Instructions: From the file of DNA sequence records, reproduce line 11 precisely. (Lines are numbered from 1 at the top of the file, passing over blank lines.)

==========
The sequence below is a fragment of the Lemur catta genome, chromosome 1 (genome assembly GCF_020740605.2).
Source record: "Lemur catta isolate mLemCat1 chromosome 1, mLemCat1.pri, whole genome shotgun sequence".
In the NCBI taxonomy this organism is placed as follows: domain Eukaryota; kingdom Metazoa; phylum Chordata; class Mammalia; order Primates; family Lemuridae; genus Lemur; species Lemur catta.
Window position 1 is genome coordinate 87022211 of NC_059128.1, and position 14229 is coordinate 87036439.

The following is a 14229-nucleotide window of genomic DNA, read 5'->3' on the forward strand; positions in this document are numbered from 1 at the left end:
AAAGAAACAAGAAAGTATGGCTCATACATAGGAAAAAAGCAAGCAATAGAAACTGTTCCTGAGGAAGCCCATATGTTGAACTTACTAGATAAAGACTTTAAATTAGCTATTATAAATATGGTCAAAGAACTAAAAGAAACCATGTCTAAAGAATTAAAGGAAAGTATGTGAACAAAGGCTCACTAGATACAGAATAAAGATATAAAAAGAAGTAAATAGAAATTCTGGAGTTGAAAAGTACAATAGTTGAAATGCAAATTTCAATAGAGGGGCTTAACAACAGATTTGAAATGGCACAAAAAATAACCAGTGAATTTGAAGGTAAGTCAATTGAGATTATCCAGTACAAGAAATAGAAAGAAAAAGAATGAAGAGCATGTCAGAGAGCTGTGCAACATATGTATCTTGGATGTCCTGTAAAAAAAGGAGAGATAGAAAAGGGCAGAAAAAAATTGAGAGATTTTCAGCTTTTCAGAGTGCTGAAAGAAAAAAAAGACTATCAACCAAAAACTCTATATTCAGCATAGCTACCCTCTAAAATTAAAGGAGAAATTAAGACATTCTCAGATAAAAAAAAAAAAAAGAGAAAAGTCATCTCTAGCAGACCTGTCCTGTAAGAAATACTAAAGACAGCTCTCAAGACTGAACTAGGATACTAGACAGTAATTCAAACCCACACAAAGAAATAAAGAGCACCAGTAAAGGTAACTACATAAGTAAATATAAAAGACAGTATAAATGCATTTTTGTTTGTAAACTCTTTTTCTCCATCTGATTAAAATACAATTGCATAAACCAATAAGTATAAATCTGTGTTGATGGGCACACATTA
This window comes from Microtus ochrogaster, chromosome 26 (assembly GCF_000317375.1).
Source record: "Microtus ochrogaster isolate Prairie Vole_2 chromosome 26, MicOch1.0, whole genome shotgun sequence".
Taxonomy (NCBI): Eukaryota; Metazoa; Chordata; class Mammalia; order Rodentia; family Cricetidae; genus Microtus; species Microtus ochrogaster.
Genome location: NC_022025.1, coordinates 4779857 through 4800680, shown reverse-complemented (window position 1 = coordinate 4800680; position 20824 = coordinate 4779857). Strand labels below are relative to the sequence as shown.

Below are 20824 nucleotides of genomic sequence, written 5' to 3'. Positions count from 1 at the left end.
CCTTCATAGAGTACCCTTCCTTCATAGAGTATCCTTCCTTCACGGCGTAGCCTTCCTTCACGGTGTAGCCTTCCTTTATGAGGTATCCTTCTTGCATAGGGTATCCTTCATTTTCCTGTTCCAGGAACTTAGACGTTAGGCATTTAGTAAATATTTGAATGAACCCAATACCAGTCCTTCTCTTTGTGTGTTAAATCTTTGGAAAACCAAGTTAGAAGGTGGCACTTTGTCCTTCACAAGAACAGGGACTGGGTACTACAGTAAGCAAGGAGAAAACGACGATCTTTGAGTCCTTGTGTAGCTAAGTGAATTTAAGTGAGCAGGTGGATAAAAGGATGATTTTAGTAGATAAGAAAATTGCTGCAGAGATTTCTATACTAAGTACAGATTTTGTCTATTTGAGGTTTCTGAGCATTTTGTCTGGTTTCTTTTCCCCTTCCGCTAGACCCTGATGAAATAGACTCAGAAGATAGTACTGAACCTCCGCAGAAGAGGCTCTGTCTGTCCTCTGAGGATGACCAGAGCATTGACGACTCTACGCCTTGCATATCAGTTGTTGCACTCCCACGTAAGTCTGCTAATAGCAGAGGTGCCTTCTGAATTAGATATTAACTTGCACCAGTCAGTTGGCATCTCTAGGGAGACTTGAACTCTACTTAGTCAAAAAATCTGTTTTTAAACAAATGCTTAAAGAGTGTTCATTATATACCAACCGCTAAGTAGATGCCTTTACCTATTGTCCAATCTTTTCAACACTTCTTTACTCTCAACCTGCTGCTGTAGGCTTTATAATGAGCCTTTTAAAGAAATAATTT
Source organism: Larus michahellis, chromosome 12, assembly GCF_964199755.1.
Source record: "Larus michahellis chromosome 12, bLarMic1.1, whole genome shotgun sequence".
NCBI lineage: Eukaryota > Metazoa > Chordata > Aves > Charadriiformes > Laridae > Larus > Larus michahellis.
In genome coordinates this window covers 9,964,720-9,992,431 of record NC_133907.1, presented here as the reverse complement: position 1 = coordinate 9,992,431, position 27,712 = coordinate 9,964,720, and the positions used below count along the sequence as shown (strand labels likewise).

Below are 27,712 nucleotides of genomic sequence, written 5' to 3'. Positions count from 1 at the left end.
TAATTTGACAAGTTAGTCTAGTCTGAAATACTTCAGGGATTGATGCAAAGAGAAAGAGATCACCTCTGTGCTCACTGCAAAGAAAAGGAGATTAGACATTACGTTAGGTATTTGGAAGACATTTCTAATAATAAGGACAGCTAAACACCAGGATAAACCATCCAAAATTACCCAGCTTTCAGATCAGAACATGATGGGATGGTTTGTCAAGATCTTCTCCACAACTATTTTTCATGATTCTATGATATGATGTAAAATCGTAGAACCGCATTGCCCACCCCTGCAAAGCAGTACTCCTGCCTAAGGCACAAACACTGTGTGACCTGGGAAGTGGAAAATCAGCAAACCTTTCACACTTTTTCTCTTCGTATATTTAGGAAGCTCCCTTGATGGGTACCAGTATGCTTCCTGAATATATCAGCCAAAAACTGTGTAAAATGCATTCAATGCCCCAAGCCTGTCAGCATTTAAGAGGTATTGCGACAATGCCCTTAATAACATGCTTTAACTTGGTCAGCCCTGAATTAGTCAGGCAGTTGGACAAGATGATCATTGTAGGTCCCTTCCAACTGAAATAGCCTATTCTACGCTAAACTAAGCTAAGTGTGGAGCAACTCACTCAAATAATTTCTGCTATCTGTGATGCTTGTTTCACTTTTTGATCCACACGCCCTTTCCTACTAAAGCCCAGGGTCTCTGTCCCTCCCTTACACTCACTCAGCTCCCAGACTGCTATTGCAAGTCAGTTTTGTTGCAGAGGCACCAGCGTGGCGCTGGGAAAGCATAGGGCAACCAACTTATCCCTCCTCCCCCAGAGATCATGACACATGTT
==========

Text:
Below are 20824 nucleotides of genomic sequence, written 5' to 3'. Positions count from 1 at the left end.